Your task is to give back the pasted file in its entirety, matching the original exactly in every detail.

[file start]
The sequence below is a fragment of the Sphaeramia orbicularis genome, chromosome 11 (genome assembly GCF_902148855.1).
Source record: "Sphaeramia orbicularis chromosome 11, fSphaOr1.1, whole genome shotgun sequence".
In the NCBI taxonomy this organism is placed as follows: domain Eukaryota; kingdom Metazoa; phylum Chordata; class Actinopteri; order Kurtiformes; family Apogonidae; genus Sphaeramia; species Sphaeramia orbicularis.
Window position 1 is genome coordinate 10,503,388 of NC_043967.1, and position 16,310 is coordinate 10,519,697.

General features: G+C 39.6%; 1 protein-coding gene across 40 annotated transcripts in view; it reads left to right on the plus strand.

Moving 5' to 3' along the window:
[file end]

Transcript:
The sequence below is a fragment of the Sphaeramia orbicularis genome, chromosome 11 (genome assembly GCF_902148855.1).
Source record: "Sphaeramia orbicularis chromosome 11, fSphaOr1.1, whole genome shotgun sequence".
In the NCBI taxonomy this organism is placed as follows: domain Eukaryota; kingdom Metazoa; phylum Chordata; class Actinopteri; order Kurtiformes; family Apogonidae; genus Sphaeramia; species Sphaeramia orbicularis.
Window position 1 is genome coordinate 10,503,388 of NC_043967.1, and position 16,310 is coordinate 10,519,697.

General features: G+C 39.6%; 1 protein-coding gene across 40 annotated transcripts in view; it reads left to right on the plus strand.

Moving 5' to 3' along the window: